6. Add the soaked farro, cover, and simmer for 10 minutes.
  7. Add the butternut squash, cover, and simmer until the squash is soft (about 30 minutes).
  8. Mash a few pieces of the squash using a potato masher, so it dissolves into the soup.
  9. Add the kale to the soup, cover, and simmer for about 20 minutes.
  10. Taste and season with pepper and more salt as needed.

Are there any side effects of eating farro? Who should avoid eating them? Scroll down to know these answers.

Possible Side Effects Of Farro

Consuming farro is generally considered safe. But those with a wheat allergy may experience skin rashes or hives, abdominal pain, nausea, stomach cramps, indigestion, vomiting, stuffy or runny nose, sneezing, headaches, and asthma (23). Hence, they should avoid eating them. Anaphylaxis (serious allergic reaction) may also occur in severe conditions (24). Heather Hanks, a nutritionist, says, “Farro contains phytic acid that binds to minerals and prevents them from being absorbed in the digestive tract.” Moreover, farro contains gluten, and those with gluten sensitivity or celiac disease should avoid taking it (25).


Farro is loaded with a wide variety of vitamins and minerals, antioxidants, and bioactive compounds. It is rich in fiber and protein and may help lose bodyweight, improve digestion, manage blood sugar levels, and reduce the risk of cardiovascular diseases. Moreover, it adds a different nutty taste to your food. Try the above-mentioned recipes to include them in your diet. However, people with wheat allergy and celiac disease should avoid consuming farro.

Expert’s Answers For Readers’ Questions

Is farro better for you than rice?

Yes. It is a healthy alternative to refined grains like rice. Moreover, farro is richer in fiber and protein and offers many health benefits.

Which is healthier – quinoa or farro?

Farro has more nutrients and carbohydrates than quinoa.


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  2. The effects of high protein diets on thermogenesis satiety and weight loss: a critical review
  3. The effects of protein supplements on muscle mass strength and aerobic and anaerobic power in healthy adults: a systematic review
  4. Intake of total protein plant protein and animal protein in relation to blood pressure: a meta-analysis of observational and intervention studies
  5. The health benefits of dietary fiber: beyond the usual suspects of type 2 diabetes mellitus cardiovascular disease and colon cancer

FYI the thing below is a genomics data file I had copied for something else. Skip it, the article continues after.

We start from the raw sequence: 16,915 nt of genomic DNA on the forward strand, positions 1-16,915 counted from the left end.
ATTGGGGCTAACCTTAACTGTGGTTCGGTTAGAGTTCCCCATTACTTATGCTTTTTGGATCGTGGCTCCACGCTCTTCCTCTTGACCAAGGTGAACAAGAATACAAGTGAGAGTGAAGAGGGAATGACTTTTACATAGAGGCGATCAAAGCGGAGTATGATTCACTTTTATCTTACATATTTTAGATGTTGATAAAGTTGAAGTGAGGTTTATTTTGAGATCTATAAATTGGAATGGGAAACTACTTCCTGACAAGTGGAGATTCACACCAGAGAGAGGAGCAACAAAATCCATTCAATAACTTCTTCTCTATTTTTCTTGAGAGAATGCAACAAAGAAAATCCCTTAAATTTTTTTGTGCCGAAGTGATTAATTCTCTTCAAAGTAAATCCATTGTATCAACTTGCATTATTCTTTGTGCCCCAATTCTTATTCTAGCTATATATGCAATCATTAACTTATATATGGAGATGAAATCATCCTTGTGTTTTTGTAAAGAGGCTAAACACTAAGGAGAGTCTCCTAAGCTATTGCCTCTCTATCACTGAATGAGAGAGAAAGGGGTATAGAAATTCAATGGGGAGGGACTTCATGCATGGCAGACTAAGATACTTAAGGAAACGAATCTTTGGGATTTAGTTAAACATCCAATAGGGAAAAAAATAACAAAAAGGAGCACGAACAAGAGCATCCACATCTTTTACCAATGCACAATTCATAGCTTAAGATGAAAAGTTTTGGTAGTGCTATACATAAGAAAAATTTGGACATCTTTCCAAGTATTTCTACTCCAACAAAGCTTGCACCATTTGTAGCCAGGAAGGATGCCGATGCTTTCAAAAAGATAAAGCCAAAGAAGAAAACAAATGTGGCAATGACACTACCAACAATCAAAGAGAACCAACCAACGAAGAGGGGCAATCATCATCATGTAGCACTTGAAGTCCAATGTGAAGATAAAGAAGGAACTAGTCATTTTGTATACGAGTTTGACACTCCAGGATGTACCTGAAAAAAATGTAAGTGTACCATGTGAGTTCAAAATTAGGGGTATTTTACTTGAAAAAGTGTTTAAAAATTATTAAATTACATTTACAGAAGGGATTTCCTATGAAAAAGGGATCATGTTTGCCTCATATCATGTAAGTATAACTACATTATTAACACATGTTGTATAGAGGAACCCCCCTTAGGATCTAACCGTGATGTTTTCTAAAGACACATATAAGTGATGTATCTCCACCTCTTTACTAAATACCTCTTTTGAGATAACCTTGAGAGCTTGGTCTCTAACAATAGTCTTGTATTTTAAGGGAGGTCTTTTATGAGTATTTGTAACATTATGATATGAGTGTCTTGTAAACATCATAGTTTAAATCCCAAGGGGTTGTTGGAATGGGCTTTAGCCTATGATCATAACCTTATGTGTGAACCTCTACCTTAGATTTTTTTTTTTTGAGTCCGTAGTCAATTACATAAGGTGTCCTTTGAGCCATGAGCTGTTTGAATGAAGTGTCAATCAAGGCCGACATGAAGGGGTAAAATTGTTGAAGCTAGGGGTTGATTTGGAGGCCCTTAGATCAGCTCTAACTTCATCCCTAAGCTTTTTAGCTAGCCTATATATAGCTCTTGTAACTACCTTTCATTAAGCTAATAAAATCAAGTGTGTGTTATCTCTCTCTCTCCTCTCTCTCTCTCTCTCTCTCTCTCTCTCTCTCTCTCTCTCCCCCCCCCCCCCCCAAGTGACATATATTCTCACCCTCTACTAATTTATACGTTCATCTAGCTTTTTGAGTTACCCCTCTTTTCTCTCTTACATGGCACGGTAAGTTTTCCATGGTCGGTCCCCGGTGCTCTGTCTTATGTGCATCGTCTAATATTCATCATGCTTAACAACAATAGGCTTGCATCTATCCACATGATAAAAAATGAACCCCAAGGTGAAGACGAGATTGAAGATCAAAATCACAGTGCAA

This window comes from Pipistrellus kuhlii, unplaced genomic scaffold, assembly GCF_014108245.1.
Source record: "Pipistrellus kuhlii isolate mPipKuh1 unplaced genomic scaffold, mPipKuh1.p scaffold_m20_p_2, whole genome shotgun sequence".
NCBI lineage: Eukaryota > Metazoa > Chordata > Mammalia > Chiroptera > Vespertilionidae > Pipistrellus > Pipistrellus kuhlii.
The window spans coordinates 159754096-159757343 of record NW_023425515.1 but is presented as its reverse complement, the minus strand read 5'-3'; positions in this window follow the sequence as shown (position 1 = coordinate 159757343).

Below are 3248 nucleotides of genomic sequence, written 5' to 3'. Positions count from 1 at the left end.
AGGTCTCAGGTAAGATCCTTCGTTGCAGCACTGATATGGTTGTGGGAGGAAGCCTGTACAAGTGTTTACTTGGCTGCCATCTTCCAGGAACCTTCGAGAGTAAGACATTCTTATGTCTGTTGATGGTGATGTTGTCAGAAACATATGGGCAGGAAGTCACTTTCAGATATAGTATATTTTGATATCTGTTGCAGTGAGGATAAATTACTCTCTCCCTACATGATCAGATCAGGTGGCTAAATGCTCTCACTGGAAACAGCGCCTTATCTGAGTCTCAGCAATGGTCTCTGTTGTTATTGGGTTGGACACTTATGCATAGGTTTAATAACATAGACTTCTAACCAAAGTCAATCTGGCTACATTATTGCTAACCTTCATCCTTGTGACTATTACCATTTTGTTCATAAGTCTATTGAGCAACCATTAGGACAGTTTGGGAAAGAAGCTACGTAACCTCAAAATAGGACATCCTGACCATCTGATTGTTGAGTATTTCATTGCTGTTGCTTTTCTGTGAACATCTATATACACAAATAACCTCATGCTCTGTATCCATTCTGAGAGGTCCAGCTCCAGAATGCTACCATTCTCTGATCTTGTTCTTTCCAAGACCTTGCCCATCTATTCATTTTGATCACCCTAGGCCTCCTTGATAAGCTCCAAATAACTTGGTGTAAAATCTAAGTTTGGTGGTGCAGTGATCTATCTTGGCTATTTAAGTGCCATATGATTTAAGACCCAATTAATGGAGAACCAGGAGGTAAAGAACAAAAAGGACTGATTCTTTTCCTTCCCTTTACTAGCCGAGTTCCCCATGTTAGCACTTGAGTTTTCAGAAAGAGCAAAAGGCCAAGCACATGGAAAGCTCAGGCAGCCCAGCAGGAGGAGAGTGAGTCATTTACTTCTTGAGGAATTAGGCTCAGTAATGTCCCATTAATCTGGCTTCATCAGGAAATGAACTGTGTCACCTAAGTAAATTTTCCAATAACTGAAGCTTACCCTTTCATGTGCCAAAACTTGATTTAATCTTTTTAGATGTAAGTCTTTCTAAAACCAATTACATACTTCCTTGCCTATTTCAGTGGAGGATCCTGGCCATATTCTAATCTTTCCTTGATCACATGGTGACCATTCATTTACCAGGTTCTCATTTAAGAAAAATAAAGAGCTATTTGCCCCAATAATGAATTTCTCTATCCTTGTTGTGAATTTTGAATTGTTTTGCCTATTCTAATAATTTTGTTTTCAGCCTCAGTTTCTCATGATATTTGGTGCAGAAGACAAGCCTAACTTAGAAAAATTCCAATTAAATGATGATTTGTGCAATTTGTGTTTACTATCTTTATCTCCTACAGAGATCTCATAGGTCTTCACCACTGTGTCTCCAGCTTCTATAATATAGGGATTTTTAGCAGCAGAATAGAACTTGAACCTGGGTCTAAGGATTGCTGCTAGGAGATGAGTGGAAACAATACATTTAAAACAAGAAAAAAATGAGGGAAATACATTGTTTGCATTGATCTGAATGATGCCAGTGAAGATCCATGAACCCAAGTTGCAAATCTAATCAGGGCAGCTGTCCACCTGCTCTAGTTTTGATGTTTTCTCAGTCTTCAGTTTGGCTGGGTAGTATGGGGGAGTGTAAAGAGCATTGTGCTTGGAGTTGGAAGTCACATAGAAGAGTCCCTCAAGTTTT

6. Effects of soluble dietary fiber on low-density lipoprotein cholesterol and coronary heart disease risk
  7. Dietary Fibre from Whole Grains and Their Benefits on Metabolic Health
  8. Fiber and Prebiotics: Mechanisms and Health Benefits
  9. New hypotheses for the health-protective mechanisms of whole-grain cereals: what is beyond fibre?
  10. Comparison of phenolic acids profile and antioxidant potential of six varieties of spelt (Triticumspelta L.)
  11. Content of phenolic antioxidants and selenium in grain of einkorn (Triticummonococcum) emmer (Triticumdicoccum) and spring wheat (Triticumaestivum) varieties
  12. Plant polyphenols as dietary antioxidants in human health and disease
  13. Fiber Intake Predicts Weight Loss and Dietary Adherence in Adults Consuming Calorie-Restricted Diets: The POUNDS Lost (Preventing Overweight Using Novel Dietary Strategies) Study
  14. Dietary fiber and body weight
  15. Clinical Evidence and Mechanisms of High-Protein Diet-Induced Weight Loss
  16. Whole-grain intake as a marker of healthy body weight and adiposity
  17. Nutritional and Nutraceutical Properties of TriticumdicoccumWheat and Its Health Benefits: An Overview
  18. Effect of dietary fiber on constipation: A meta analysis
  19. Medical Management of Constipation
  20. Dietary fiber carbohydrate quality and quantity and mortality risk of individuals with diabetes mellitus
  21. Whole grains and human health
  22. Dietary Fiber Is Beneficial for the Prevention of Cardiovascular Disease: An Umbrella Review of Meta-analyses
  23. Wheat allergy: diagnosis and management
  24. Wheat allergy: diagnosis and management
  25. The Gluten-Free Diet: Safety and Nutritional Quality